Let’s Look at Listening and How to Do It!
1.Get Rid of Distractions
Get rid of any distractions like your phone, computer or anything else. Turn them off or put them on silent. Be genuinely interested in what the other person is saying. Be curious!
2. Body Language
Make eye contact, have open body language (no crossed arms, etc), even = lean forward to show you are interested in what they are saying.
3. Don’t Interrupt When Listening
This one can be hard to do! But no matter how hard it is, listen to the other person without interrupting them. In fact, even give 30 seconds gap after they have finished to give them space to say what they need to.
4. Be in the Moment – Be Present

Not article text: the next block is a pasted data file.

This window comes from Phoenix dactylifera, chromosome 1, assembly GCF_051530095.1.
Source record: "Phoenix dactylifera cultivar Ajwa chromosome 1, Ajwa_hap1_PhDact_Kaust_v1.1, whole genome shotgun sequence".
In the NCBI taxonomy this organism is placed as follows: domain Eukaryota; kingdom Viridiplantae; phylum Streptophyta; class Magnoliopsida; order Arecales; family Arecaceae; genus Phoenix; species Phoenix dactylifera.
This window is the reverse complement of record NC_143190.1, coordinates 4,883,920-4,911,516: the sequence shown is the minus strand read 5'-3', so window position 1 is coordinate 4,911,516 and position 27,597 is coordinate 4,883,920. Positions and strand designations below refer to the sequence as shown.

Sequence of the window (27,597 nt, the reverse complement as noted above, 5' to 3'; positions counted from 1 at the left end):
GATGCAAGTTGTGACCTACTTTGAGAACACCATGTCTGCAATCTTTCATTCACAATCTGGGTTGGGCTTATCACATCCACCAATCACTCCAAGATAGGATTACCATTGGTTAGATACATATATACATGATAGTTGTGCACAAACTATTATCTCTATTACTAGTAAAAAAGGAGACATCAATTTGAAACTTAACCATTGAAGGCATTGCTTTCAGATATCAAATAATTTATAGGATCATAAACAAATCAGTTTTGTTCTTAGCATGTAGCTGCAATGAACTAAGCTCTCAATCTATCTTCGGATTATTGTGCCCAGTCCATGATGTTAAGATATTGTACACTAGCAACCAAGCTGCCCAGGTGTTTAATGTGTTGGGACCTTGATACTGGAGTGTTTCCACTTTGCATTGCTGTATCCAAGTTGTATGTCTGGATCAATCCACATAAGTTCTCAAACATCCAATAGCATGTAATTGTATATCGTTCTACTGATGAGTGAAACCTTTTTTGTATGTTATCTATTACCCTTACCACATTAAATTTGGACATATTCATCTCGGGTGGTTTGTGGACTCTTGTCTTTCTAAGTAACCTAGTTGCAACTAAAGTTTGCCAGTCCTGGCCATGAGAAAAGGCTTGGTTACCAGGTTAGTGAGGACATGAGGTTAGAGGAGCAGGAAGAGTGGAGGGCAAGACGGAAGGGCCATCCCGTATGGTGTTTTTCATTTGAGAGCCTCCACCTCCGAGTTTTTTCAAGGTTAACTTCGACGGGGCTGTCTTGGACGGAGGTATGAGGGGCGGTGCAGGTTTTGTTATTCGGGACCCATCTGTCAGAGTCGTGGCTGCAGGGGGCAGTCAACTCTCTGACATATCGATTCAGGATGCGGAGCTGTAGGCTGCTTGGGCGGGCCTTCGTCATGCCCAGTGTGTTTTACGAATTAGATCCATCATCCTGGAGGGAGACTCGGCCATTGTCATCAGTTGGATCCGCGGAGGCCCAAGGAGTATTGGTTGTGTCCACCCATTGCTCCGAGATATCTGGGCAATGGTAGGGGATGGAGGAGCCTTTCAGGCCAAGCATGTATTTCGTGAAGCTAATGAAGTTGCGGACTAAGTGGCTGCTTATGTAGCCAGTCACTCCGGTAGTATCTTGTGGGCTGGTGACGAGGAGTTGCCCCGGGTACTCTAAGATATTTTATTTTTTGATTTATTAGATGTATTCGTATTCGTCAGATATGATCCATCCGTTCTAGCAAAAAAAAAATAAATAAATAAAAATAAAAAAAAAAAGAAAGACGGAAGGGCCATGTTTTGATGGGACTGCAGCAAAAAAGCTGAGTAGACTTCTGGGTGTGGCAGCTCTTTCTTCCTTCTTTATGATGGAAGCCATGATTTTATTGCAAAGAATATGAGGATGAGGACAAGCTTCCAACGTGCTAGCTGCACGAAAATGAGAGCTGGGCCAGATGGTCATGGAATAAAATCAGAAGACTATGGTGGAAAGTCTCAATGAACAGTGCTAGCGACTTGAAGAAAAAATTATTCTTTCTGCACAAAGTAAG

A conversation is a two-way street and not a monologue! When you are listening, you are not simply pressing pause on what you want to say. To be present when you are listening means that while the other person is talking you are not thinking about what you will say when they finish speaking or coming up with a defence or. counter-argument. When you listen in the moment you don’t make assumptions about what the other person is going to say next. You simply need to LISTEN!